Let’s look at some real-world examples of cyber attacks.

Effects of cyber-attacks on businesses

One of the most recognised cyber-attacks that affected the UK in particular was the WannaCry virus in 2017. The virus was initially introduced to computers through phishing emails and then quickly spread using a known Windows vulnerability, shutting down hundreds of thousands of computers around the world with messages demanding ransom payments.

This Malware virus affected over 150 countries and over 100,000 organisations and businesses, including the UK’s NHS. According to the Telegraph, more than 190,000 appointments were cancelled which cost the NHS approximately £20 million in just one week (12th May – 19th May). The NHS were then forced to spend an additional £72 million in cleaning up the incident and upgrading their IT systems.

The WannaCry virus shows exactly how much a cyber-attack can affect a business or organisation – with small businesses at risk just as much as large organisations such as the NHS. A cyber-attack on your business could result in your business losing a large sum of money, damaging your reputation and trust amongst your customers, loss of your database, customer information, or worse – closure of your business.

How to prevent a cyber-attack on your business ?

Salary for cyber security analyst

cyber security expert in server room

The following practical steps may shine a light on how to protect your company from cyber attacks. Let’s first look at proactive planning, then some reactive measures.

1. Incorporate cyber-attacks into your business continuity plan

It’s important to consider the potential consequences of a cyber-attack on your business when creating or updating your business continuity plan. This may help to ensure you are well-prepared, and aware of any possible risks before an attack happens.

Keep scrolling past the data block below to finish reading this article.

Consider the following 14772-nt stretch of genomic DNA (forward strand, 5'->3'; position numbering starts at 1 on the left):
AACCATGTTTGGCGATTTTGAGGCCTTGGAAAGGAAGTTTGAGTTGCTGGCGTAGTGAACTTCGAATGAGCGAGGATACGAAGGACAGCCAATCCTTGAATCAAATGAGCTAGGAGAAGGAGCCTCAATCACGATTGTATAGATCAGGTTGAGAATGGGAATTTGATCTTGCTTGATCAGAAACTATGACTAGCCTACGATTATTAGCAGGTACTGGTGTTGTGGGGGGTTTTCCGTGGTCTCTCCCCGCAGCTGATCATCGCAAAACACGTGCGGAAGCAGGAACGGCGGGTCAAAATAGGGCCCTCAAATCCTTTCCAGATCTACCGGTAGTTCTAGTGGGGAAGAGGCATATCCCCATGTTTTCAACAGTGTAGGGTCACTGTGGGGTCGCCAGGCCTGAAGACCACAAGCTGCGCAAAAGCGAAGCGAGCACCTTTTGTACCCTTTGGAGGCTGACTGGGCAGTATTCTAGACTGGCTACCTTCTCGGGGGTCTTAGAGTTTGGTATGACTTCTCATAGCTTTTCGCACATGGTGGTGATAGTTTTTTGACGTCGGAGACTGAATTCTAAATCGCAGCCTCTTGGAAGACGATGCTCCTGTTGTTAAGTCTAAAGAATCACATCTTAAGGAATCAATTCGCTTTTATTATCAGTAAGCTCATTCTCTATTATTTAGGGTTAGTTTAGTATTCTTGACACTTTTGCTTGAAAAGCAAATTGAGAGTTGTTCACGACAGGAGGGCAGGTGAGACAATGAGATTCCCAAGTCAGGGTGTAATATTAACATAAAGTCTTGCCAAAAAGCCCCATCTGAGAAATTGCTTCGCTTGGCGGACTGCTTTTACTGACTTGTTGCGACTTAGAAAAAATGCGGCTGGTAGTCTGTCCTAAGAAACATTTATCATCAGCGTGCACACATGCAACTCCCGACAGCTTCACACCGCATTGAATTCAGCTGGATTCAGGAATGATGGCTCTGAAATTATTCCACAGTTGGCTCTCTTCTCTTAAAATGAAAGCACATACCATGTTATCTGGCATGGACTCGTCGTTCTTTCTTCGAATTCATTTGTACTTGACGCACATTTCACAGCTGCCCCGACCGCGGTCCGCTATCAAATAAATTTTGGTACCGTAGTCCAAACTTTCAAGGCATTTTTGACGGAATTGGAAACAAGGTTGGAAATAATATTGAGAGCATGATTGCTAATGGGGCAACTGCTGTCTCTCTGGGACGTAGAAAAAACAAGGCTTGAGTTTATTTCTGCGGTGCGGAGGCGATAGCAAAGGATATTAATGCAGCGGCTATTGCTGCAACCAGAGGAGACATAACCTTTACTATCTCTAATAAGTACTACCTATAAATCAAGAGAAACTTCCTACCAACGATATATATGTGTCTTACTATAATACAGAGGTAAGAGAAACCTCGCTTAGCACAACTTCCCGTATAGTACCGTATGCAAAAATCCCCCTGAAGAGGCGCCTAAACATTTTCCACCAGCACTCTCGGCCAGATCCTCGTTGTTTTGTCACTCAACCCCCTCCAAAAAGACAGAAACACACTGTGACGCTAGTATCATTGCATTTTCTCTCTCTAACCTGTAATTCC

It could also be wise to consider upgrading your business insurance so that it covers any losses your business may experience as a result of a cyber-attack. This can then be incorporated into your business continuity plan and form part of a cyber-attack recovery strategy.

2. Inform your staff of the potential dangers of malware

Someone in your team could accidentally click on a phishing email that allows malware to infect one of your computers or your network. Educating your staff on these types of risks and giving them some basic training on how to stay safe online could help your business avoid a cyber-attack.

3. Update your computer and anti-virus software – and keep them up to date

The reason why the WannaCry attack on the NHS was so effective was due to its dated IT infrastructure. Out of date software is especially vulnerable to viruses and malware, so it’s important to keep your computer software and anti-virus software up to date.

If you have a Windows operating system, Windows Update is a great program that you can use to check for updates- and this includes security updates. What’s more, there are plenty of suppliers of anti-virus software you could purchase a package from. Some of the popular names include Norton, Kaspersky and McAfee, but you could look to do your own research to find a solution that works for you and your business.

Finally, we’re sure you’ve heard this before but it may be a good idea to change your passwords from time-to-time. Cyber-security could be a team project you work on, and you could even look to make this part of a wider project about making the most out of your website.